SD legislators to review Medicaid expansionPoliticians will vote by Wednesday to advance or kill special spending bills for education, health care.
By: Chet Brokaw , The Associated Press
PIERRE — The Legislature will hold a special hearing on expanding Medicaid to cover more people and special spending bills that include proposals to boost state financial aid to school districts.
The Legislature is off Monday for the President’s Day holiday, but the House and Senate will work hard Tuesday and Wednesday as they face the deadline for getting bills out of the chamber in which they originated. That deadline, called crossover day, is Wednesday. All Senate bills must be dealt with by the Senate — either passed and sent to the House or killed — and the House must finish work on its own bills. Leaders of the Republican majority said both chambers are in good shape to meet the deadline.
To meet the crossover deadline, the Senate Appropriations Committee must vote Tuesday on 24 special spending bills, including some that would give extra state financial aid to school districts.
Gov. Dennis Daugaard has proposed increasing state aid by 3 percent next year, essentially covering inflation. But representatives of school districts have said they need more money to help recover from the effects of budget cuts made two years ago.
One bill, sponsored by about 80 of the 105 lawmakers, would increase state aid by $1 a student, but it would be amended to provide more if estimates at the end of the legislative session indicate the state can afford it. The House Appropriations Committee has only a few House bills left to consider on Tuesday.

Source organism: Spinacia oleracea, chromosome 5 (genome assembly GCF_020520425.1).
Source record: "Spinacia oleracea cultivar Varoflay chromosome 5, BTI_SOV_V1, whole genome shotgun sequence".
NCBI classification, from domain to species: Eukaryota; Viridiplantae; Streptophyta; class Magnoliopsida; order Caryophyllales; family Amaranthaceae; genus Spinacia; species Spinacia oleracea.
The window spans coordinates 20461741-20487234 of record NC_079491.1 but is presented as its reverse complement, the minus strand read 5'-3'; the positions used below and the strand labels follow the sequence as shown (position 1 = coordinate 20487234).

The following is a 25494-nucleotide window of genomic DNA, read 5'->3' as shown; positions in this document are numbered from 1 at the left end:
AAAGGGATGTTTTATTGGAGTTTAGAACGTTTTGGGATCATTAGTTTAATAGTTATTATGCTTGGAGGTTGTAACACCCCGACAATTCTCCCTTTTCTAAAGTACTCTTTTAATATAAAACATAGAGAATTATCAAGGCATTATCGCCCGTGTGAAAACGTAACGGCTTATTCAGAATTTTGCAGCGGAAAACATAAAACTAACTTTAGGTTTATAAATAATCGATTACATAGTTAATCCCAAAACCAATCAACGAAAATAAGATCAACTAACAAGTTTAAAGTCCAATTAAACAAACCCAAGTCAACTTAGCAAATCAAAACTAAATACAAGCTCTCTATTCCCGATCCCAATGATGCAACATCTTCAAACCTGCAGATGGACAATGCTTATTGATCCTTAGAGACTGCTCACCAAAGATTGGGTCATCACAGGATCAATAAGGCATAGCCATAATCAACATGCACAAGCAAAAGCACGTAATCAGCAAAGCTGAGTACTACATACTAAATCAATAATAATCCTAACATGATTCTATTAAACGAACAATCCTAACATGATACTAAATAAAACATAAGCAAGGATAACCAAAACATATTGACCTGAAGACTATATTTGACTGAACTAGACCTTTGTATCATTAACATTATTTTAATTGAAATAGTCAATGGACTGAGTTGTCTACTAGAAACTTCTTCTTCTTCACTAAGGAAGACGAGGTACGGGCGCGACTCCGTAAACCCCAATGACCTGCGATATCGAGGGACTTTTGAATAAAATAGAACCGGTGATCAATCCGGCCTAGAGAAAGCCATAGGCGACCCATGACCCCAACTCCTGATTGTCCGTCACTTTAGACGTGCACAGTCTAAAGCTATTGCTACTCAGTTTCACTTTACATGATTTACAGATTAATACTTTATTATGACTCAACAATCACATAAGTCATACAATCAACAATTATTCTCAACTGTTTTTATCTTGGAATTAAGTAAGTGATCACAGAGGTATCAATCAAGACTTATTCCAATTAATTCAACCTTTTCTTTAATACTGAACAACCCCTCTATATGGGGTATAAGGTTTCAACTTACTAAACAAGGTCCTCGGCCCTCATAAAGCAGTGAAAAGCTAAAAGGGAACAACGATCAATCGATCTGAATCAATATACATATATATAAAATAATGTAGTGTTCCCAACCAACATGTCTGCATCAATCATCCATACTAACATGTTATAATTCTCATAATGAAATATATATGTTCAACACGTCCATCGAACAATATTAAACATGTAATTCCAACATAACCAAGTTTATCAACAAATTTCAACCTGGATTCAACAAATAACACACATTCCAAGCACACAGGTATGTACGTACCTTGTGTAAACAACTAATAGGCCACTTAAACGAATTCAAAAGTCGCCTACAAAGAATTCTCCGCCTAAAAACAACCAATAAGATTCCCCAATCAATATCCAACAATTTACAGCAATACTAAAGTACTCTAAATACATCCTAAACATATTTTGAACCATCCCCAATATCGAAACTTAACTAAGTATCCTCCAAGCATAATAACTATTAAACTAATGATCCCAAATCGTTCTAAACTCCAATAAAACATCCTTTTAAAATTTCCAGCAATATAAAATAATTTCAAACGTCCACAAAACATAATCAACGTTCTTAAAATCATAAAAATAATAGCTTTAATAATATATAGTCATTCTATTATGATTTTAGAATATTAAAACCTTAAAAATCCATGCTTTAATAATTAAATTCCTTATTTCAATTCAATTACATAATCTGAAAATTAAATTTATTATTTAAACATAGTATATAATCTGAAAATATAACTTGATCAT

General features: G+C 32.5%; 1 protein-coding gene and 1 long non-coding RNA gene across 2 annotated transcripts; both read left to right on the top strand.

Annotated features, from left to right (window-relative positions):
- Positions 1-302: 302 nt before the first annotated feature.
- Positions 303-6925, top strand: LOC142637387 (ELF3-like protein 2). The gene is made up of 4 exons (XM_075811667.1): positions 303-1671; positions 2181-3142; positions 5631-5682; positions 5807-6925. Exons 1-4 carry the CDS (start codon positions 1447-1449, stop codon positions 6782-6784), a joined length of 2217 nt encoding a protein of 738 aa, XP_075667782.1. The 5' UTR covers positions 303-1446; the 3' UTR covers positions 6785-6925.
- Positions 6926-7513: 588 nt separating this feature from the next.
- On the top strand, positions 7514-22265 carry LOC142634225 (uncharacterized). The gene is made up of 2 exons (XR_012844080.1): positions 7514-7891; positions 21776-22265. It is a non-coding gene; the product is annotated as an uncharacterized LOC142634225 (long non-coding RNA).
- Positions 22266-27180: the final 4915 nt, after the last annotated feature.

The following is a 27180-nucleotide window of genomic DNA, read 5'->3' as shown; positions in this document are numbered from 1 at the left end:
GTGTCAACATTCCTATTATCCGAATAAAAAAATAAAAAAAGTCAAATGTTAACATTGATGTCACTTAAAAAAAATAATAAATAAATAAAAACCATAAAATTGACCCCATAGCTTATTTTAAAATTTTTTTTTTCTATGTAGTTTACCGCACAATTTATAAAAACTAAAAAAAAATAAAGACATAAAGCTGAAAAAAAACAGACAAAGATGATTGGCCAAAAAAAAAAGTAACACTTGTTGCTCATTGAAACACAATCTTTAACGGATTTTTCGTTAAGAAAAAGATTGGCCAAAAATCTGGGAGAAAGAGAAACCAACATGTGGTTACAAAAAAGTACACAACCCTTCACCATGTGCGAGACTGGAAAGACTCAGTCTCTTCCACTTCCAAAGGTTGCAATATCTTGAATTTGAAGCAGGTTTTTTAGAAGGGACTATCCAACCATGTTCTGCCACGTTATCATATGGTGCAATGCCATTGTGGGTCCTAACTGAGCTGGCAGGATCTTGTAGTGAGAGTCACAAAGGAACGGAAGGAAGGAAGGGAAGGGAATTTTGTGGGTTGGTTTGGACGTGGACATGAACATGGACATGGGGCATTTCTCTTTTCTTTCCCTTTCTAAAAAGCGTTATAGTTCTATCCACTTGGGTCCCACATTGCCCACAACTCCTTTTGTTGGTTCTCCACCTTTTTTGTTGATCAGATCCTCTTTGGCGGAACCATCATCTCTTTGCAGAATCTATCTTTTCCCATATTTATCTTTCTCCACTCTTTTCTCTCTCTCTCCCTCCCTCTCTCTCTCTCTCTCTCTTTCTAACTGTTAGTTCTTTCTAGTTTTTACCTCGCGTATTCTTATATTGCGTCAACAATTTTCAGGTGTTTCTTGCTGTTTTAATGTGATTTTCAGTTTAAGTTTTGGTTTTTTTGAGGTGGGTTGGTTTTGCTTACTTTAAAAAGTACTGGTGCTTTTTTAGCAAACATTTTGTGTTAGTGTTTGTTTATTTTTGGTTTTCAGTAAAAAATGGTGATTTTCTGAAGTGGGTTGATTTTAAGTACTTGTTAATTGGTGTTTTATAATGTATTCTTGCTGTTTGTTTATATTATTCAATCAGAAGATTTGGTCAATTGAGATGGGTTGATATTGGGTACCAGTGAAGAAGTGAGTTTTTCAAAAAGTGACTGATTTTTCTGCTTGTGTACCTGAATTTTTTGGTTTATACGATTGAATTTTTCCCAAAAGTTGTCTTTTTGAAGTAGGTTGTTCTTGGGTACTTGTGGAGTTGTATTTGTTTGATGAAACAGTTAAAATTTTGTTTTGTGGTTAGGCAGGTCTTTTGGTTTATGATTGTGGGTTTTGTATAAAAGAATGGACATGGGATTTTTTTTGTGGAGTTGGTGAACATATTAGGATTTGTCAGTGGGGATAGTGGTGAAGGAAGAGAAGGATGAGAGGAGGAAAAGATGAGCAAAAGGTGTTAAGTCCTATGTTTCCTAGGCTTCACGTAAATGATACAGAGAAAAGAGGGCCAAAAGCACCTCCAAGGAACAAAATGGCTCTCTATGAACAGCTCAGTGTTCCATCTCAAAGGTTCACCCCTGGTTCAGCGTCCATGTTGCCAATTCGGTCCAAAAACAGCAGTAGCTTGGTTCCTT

The Senate and House committees on Health and Human Services will hold a joint hearing Wednesday on the possibility of expanding Medicaid to cover more low-income people as part of the national health care overhaul. A group of lawmakers from both parties recommended the hearing be held to learn more about the advantages and drawbacks of expanding Medicaid, the state-federal program that pays the medical expenses of poor people.
The state’s Medicaid program covers about 116,000 children, adults and disabled people. An expansion would add an estimated 48,000 people to the program’s rolls, mostly adults without children.
Daugaard wants the state to delay a decision because he is uncertain the federal government can keep its promise to pick up most of the cost of the expansion. Some lawmakers argue the state should expand coverage to get more people insured.
Economic development incentives
Lawmakers continue to work on plans to provide economic incentives to encourage construction of large-scale wind power, agricultural processing and industrial projects.
South Dakota now has no overall economic incentive program because a tax refund program has expired and a new program intended as a replacement was rejected by voters in the November election.
The Legislature has kept some bills alive with the intent of amending them when agreement is reached on an incentive program.
Meanwhile, the Senate will vote this week on a bill that would provide financial incentives to encourage just the construction of wind power projects in the state.
If a committee rejects a bill, the sponsor sometimes tries to get the full House or Senate to debate the measure anyway by using a move called a smoke-out. If one-third of the chamber’s members agree, the committee must deliver the bill to the floor the next legislative day. If the committee delivers it without recommending that it pass, a majority vote is required to hold a full debate on the measure. Smoke-out maneuvers rarely work.